Nutrition Research

Think you’re safe from prediabetes? Think again.

August 1, 2016

You watch your weight.  You have a class pass to hit up all the hot studios.  You limit you tex-mex intake and eat lots of fruits and veggies.  You’d never be at risk for prediabetes, right?

Wrong.  Womp, womp!  According to a new study published in the July/August issue of the Annals of Family Medicine, nearly one in five healthy-weight Americans have prediabetes.  One in five!

How is this possible?!  Researchers pulled info from the US National Health and Nutrition Examination Surveys from 1988-1994 (please feel free to sing some Mariah Carey as you read on).  Researchers also pulled data from 1999-2012 and compared the two.

What did they find?  1988-1994 survey: 10.2% of folks in a healthy weight range (BMI between 18.5-24.9) had prediabetes while in the 1999-2012 survey, 18.5% of folks had prediabetes.  The other scary find, as you age, the likelihood of prediabetes rose.  EEK!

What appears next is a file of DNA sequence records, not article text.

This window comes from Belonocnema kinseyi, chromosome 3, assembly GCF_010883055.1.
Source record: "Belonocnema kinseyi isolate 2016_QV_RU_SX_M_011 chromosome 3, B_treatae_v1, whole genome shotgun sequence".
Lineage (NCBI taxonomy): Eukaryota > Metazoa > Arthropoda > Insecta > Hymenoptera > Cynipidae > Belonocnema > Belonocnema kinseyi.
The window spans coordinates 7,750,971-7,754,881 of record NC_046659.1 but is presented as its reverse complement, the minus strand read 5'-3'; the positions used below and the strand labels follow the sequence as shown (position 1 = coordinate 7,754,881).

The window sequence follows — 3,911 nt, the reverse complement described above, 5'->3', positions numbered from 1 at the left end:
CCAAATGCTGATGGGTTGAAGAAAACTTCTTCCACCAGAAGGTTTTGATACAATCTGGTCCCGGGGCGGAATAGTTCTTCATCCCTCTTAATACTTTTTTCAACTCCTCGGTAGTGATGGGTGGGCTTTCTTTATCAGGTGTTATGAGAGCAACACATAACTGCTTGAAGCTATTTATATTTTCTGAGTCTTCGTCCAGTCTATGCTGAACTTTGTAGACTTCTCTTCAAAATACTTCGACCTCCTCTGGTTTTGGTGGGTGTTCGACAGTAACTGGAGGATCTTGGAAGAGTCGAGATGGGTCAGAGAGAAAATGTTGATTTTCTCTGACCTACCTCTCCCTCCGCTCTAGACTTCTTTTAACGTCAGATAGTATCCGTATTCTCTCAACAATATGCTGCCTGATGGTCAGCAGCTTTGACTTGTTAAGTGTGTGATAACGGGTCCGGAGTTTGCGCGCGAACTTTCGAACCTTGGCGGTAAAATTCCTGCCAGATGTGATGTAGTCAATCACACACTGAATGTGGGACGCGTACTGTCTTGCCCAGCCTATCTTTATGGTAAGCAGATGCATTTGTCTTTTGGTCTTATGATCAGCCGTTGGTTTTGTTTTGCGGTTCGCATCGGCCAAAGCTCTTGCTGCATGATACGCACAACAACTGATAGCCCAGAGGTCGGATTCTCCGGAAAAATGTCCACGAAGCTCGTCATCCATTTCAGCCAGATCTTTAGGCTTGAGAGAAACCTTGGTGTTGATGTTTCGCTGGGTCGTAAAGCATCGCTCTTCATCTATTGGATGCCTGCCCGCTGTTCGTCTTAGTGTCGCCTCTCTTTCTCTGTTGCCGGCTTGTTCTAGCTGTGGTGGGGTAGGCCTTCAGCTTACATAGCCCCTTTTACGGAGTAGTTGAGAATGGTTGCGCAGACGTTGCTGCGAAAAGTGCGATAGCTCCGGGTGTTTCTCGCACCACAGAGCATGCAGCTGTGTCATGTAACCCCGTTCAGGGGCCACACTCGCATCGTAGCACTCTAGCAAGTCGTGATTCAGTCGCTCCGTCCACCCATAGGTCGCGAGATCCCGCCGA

A size 2 or a healthy BMI does not necessarily mean you are healthy.  Just as diabetes or prediabetes does not mean you are overweight or obese.

What can you do?  I recommend that everyone follows a diabetic diet, regardless if you have diabetes, prediabetes or not.  It addresses serving sizes and educates folks on macronutrients (carbs, protein and fat).  The best thing you can do for your blood sugar is pair a complex carbohydrate with a lean protein at every meal and snack.  Here are some ideas (complex carbs listed first followed by lean protein):

  • whole wheat toast with 1 Tbsp nut butter
  • whole wheat crackers with 1 ounce cheese (like string cheese)
  • brown rice with 3 ounces of salmon
  • baked potato with 3 ounces grilled chicken
  • fresh fruit with 1 ounce of nut butter or cheese
  • 1 cup whole wheat pasta with 3 ounces of lean meat
  • whole wheat bread with tuna or chicken salad

The possibilities are endless!  You want to avoid the obviously pitfalls like just pizza or just pasta or just a salad.

Move more, watch what goes in your mouth, and don’t forget you annual wellness visit with your primary care physician!

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